RDABLE AFFORDABLE Assisted Assisted Living Living in a Scenic in a Scenic SettingSetting a Scenic Setting AFFORDABLE Assisted Living in a Scenic Setting

Visit any of our Pueblo or Colorado Springs Living Centers!

blo or Colorado Springs Living Centers!

private practice that was at least partially owned by a larger hospital system grew nearly 40 percent. And as the AMA survey notes, the majority of doctors employed by hospitals are under the age of 40. That suggests this trend will continue over the long term. Many younger doctors prefer the more regular hours that hospitals offer, as well as a fixed salary. Nevertheless, the shift away from private, independent care towards corporate mega-providers should alarm patients and policymakers. For starters, care will become more expensive as hospitals expand their regional monopolies. As health systems grow, they gain undue leverage with insurance providers to propose service-price hikes. One study in the Journal of Health Economics found that prices for physician services rose nearly 15 percent at practices acquired by hospitals between 2007 and 2013. Without competition from independent practices, hospitals have little need to keep a lid on prices. They can charge patients and their insurers effectively whatever they want to. Diminishing quality of care is another concern. Physician pay within a hospital system is determined in part by how many patients each doctor can treat, assembly-line style. So much for patient-centered care. We’re witnessing a historic shift in the practice of medicine in the U.S. And it isn’t an edifying spectacle, especially if you’re a patient in need of medical care that is humane, attentive, and not delivered on a conveyor belt. ■

(719) 542-2223 9) 542-2223 - or - - or - Sally Pipes is president, CEO and Thomas W. Smith fellow in health care - or -

.com - or - 42 | OPINION | MAY 2022 |


policy at the Pacific Research Institute. Her latest book is “False Premise, False Promise: The Disastrous Reality of Medicare for All” (Encounter 2020).

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SAVE THE DATE! Benefit Breakfast | Expo ~ Health Screenings | Educational Sessions

Silver Key in partnership with the Pikes Peak Senior News, invites the community to join us on Wednesday, June 15th for a full day of festivities to support the Pikes Peak region senior community. Event admission is available at no cost but does require advance registration Begins with a morning benefit breakfast with proceeds supporting area seniors Health screenings, information sessions, giveaways, refreshments and more Come-and-go as you please experience - over 70+ vendors will be in attendance!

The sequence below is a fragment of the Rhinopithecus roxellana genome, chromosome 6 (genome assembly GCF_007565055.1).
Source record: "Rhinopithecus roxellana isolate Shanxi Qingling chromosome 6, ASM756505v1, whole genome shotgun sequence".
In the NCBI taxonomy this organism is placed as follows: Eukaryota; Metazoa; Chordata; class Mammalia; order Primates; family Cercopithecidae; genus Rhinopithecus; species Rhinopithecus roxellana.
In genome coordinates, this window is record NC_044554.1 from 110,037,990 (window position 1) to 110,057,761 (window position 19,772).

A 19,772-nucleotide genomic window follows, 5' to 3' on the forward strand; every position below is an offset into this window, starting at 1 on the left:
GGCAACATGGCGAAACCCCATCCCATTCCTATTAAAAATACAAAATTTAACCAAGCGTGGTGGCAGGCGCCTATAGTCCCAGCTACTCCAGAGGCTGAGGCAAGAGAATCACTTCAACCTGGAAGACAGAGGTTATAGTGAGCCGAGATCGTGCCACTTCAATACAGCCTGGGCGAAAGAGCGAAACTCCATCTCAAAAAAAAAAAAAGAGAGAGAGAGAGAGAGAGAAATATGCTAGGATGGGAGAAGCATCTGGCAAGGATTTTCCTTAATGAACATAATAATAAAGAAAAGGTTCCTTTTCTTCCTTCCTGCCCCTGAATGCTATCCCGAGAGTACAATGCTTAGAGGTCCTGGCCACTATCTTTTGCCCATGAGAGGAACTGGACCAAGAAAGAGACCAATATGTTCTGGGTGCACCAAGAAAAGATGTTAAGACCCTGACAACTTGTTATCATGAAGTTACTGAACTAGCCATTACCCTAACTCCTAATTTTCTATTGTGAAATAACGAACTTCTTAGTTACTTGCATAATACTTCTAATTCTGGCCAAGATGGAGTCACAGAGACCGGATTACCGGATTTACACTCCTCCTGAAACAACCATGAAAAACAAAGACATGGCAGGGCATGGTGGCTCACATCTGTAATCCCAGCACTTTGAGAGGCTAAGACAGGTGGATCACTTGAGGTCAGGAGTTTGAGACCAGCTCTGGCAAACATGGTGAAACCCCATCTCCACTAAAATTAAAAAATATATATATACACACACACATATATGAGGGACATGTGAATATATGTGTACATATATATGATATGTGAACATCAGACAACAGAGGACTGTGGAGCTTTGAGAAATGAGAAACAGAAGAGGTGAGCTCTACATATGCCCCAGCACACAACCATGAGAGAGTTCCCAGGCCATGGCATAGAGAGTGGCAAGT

Join us June 15th at The Antlers Hotel Downtown. Register now! | 719-884-2300

Start Your New Adventure AT SUMMIT GLEN

Discover why residents embrace the Summit Glen lifestyle. Residents Linda & Steve Osborn

Lifestyle STARTS AT


“When we first toured, management listened to our INCLUDED* needs, then took us to a beautiful two-bedroom apartment with a wraparound patio. We walked outside, and the whole Pikes Peak view was breathtaking. The building is beautiful too, but the best part is the people, community and the management. This isn’t just a community – it’s a family who looks out for each other. The management is super and also part of the family. There are enough fun activities for everyone’s taste. We have three meals a day as well as housekeeping, and pets are welcome. We’ve made lots of friends and had lots of fun. It’s home!”

Residents Mary Bergstrom & Mel Gomez “Summit Glen was light, bright and friendly compared to other senior living communities we toured, which made our choice easy when we decided to make a move. It will be easier to give up our cars when that day comes, thanks to the transportation provided here. We’ve enjoyed the opportunity to travel, vacationing in other Hawthorn communities in Arizona at no extra cost. Our families agree, we have a lovely apartment and place to live, plus many wonderful friends who live here.”

Resident Betsy McIlvoy “I immediately knew I was in the place I could call home with friendly people and caring management. I got involved in activities and met many interesting people. I knew I would never be lonely. I didn’t realize how much fun it would be here with all these people with their interesting backgrounds. We might all be seniors, but we have a lot of living to do in this wonderful place.”


To learn more about our gracious retirement lifestyle or to schedule a visit, please call 719-380-1409. Independent Living 4825 Old Farm Drive | Colorado Springs, CO 80917 *Except personal phone